Here is my (rather hasty, last minute) translation of a post by Hester Prynne of La letra escarlata, “Primera persona del singular del futuro imperfecto“; done for the first Carnival of Blog Translation over on the ALTA blog. (I apologize for any mistakes or awkward phrasing, and anyone can feel free to correct me.)
And — I have to say — what fun this is!
First person singular future imperfect
A ticket for a bet on the films that might make it to the Oscars this year, four beer cans crumpled as if they were balls of paper where someone didn’t find inspiration, a container of dirty paintbrushes, a radio set (playing happy reggaeton that everyone in the world tends to listen to lately and that gives me a headache), a smell that hasn’t been aired out for several days, a mountain of sheets on the bed, a pizza box I don’t dare to open.
“Did you find it?” asks my housemate from the kitchen, where she’s making sandwiches, she’ll leave everything messed up and I don’t care very much, because I’ve gotten used to it. People in the United States are very disorderly; the most neglectful person in Madrid can’t surpass it. I think it’s becuase they have so many things, trivial things that sometimes don’t seem to serve any purpose, things that they buy every time they go to the shopping center — I don’t know.
“Yes, here it is, thanks.” I pick up the book I was looking for, under a pile of notebooks. I close the door.
Outside it’s snowing. I put on my black overcoat, the thickest one I have, the scarf and legwarmers my bruja made me (isn’t she wonderful?). The gloves my friend Henar gave me, the hat with earflaps that makes me look Peruvian.
How landscapes change according to time’s passing. Now the leafeless trees show what was hidden when I arrived in summer to Saratoga Springs. many people walking hurried with their paper cups full of coffee. I nevertheless am stupified, with my nose redder and redder, gazing at infinity.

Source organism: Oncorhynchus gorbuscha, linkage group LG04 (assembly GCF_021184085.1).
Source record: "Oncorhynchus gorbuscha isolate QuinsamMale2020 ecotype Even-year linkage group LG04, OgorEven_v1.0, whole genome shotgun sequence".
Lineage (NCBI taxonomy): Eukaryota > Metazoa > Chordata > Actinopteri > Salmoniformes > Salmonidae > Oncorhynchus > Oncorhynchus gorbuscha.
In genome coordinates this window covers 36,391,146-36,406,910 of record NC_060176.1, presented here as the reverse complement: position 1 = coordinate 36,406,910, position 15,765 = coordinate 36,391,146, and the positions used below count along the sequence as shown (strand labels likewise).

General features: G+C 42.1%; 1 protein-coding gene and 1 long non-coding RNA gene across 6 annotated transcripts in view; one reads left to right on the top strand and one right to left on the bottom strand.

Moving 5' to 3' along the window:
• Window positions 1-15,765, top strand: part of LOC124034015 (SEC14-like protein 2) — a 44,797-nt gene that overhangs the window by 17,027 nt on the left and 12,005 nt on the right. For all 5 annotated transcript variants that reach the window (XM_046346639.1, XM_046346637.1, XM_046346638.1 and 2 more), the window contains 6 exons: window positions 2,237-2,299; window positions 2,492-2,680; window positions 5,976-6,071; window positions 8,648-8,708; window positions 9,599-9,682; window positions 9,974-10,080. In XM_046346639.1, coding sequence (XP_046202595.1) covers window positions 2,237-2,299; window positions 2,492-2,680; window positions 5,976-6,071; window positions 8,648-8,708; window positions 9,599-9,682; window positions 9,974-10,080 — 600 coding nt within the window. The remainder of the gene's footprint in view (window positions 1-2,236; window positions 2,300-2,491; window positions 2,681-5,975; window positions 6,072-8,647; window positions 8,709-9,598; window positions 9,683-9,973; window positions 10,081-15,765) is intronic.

More and more, I grow conscious that I’m living a sort of privileged parenthesis. In this one year I’ve been put in a bubble whwere I know what I’m supposed to do with every minute. To go to class, to read, to study, to write, to work, to go to dinner, to take a walk… I don’t have to set out to plan anything on my own, the elitist university system of the United States of America protects me.
But there, watching me, is the near future. June will come and in its backpack loads up verbs like: getting my degree, writing, (or salvation, for me it means the same), working, going back… It’s a future that scares me but at the same time appeals to me. The great bourgeois problem of “what do I do with my life” that we have the luxury of being able to ponder.
Saratoga celebrates the Winterfest, an equivalent to Groundhog Day (Day of the Marmot) that is celebrated in Pennsylvania, and by which people predict how much winter is left (I don’t know if you’ve ever seen the film by Atrapando about this time, about this event). There’s a buffet of soups in all the town’s restaurants, a display of snowmen, and somehow, a band plays with its trombones semifrozen. I have a book in my bag and there’s my favorite cafe. Whenever I go in, my glasses fog up and with the paraphrenalia of scarf, bag, purse, and all that, it takes me a while to clean them off and look around me. The girl behind the bar recognizes me and knows that Iike the hazelnut coffee. She makes me want to say:
“Eeeeeh, could I have also just a little bit of the future, please?”
I hope that my life is always a mix of the Unitedstatesian messy room and precise protective bubble, of glasses misty with the heat of an agreeable place where they know what kind of coffee you like and the white cold of a snowfall predicted by the dreams of a marmot, that forces you to open yourself to a road of responsibility and risk. There are things that I know I want, things I don’t know if I want, things that I know I don’t want… There’s fears, there’s goals, there’s laziness, there’s the emotions of an uncertain and tempting future. I’m going to end this post with a rotten rhetorical question, but oh such a true one: who said going outside is easy?